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My slow year: How to save money

In a life-changing, year-long experiment, Suzy Walker confronts her ‘stop the world I want to get off’ state of mind, and commits to designing a calmer, less frazzled life. This month, she tries a month-long spending ban

by Psychologies

money

3 minute read

Last year, I read Cait Flanders’ book The Year Of Less: How I Stopped Shopping, Gave Away My Belongings, And Discovered Life Is Worth More Than Anything You Can Buy In A Store (Hay House, £15.99) and loved it. At 28, Flanders found herself $30k in debt and decided to set herself a challenge: not shop for an entire year (apart from food and basics).

Inspired by her book, this month, I decided to create my own spending ban to slow down any ‘fast spending’ and gratuitous consumerism. First, I had to keep an inventory. ‘Write down everything that you buy. The more you write things down, the more you realise whether or not you’re happy with the fact you’ve spent that money,’ Flanders advised.

Connection is free

I noticed I spend the most money on going out with the people I love – cinema with my son, cream tea on a walk with my friends, dinner with my brother. It’s all about connection. How could I connect in ways that didn’t cost money? I bought DIY popcorn and had a Netflix binge with my son, debating loudly about who was the best Avenger. We couldn’t have done that at the cinema. For walks, I took my own homemade biscuits, which were eyed with great suspicion by my friends who didn’t know I had learned how to cook for my ‘slow food’ column last month. Dinner? I invited myself round to my brother’s house for a Sunday roast. All this saved me about £100. Next, I looked at my mindless book-buying habit. ‘Simply taking stock of what you own will help prevent more impulse purchases,’ she said. I found 34 unread books piled up in different corners of my house. I deleted my debit card on Amazon. Flanders’ year-long spending ban paid off – she is now debt-free but it’s the life lessons she prizes most. ‘I learned to be content with what I have,’ she said.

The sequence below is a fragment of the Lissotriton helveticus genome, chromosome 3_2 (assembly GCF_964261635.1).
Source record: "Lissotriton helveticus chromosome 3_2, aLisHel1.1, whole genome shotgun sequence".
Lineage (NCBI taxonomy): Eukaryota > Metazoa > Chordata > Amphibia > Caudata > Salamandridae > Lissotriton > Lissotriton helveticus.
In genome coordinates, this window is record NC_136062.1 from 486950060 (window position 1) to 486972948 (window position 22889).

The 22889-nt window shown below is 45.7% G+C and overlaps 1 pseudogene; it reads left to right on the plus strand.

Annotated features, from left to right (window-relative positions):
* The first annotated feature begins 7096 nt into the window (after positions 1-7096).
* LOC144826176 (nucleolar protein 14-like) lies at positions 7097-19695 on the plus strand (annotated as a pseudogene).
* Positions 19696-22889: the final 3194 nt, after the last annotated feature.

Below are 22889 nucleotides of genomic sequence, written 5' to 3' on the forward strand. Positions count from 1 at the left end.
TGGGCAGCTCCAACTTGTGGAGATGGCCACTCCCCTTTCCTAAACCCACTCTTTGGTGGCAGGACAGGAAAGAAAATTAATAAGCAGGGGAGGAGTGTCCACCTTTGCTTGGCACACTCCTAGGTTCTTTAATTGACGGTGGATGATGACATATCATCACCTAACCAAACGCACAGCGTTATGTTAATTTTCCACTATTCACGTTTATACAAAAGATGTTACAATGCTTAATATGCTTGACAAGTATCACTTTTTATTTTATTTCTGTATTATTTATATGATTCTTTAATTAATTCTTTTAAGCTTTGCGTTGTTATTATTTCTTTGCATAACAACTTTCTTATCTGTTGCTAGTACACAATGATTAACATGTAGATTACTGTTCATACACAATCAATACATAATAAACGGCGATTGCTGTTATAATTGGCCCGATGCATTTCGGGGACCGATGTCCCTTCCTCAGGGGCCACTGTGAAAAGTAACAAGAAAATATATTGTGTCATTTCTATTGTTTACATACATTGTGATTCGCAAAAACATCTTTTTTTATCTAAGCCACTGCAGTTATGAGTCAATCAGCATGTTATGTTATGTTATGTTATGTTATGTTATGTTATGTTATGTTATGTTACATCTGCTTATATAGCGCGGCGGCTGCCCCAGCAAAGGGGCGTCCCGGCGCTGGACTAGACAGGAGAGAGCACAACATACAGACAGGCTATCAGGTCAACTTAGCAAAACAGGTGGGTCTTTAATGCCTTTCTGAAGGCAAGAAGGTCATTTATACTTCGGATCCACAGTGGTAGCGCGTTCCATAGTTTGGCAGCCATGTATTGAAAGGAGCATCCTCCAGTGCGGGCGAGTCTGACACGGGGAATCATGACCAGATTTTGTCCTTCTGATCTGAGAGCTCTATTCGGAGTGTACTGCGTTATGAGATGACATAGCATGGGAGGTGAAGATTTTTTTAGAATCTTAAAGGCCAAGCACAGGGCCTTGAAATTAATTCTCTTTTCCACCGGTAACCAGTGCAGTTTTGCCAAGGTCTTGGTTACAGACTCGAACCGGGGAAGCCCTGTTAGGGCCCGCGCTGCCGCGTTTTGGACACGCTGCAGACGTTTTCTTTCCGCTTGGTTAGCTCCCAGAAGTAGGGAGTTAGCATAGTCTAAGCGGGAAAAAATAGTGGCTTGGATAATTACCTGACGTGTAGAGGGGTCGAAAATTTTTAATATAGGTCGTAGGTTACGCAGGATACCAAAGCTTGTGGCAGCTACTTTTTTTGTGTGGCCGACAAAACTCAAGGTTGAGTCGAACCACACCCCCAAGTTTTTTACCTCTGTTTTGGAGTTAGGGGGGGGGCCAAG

Flanders is spot on. I have come to realise that when I start to consume more – be it TV, wine, food or even too many books, it’s an indication that I’m unhappy in some way. In fact, the more I consume, the less fulfilled I usually feel.

Apart from perhaps the odd ginormous cream tea… I have to be honest, my homemade biscuits can’t really compete.

Listen to the podcast: To create your own month-long spending ban, listen to the podcast with Cait Flanders here

Image: Getty

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